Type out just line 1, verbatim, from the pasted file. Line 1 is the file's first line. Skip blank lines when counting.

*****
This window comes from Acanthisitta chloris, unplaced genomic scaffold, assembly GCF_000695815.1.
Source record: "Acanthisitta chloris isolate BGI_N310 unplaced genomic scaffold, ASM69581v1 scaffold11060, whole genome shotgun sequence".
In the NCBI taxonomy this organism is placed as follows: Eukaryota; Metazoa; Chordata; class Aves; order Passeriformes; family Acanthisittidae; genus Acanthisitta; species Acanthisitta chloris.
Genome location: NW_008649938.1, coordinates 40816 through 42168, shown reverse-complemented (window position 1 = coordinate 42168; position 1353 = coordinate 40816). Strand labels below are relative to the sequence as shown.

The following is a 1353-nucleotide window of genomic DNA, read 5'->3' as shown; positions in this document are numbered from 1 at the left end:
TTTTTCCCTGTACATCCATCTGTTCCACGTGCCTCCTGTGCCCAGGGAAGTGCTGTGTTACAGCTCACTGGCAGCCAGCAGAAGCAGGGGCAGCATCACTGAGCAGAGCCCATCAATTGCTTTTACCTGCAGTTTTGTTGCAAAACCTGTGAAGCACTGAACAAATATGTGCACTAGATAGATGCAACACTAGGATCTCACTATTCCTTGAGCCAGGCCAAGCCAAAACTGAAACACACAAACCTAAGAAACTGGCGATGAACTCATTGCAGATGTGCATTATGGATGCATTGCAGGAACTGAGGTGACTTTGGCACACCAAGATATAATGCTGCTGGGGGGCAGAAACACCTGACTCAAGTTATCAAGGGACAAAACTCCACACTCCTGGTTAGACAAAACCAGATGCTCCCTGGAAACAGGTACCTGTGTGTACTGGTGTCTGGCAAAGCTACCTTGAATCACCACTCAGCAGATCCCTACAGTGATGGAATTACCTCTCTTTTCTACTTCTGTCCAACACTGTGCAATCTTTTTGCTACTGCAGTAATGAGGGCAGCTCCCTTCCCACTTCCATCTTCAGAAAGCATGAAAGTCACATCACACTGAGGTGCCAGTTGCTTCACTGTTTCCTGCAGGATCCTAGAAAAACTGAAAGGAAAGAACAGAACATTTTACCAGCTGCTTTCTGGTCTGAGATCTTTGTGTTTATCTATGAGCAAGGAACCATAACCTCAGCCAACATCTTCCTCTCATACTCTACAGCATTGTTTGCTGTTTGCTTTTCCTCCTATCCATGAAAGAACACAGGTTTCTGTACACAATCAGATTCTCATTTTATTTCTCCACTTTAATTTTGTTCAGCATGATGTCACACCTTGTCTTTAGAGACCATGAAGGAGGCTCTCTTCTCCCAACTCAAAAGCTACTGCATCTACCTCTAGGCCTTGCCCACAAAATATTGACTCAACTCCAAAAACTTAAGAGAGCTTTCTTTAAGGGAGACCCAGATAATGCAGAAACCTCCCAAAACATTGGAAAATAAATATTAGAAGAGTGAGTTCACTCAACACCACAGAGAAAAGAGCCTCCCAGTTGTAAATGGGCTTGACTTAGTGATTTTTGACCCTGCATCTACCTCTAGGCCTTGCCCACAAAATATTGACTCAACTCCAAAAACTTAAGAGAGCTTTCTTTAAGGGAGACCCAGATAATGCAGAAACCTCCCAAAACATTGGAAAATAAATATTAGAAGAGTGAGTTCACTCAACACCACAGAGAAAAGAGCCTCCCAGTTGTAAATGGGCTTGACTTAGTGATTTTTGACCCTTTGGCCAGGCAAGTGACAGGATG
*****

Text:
This window comes from Acanthisitta chloris, unplaced genomic scaffold, assembly GCF_000695815.1.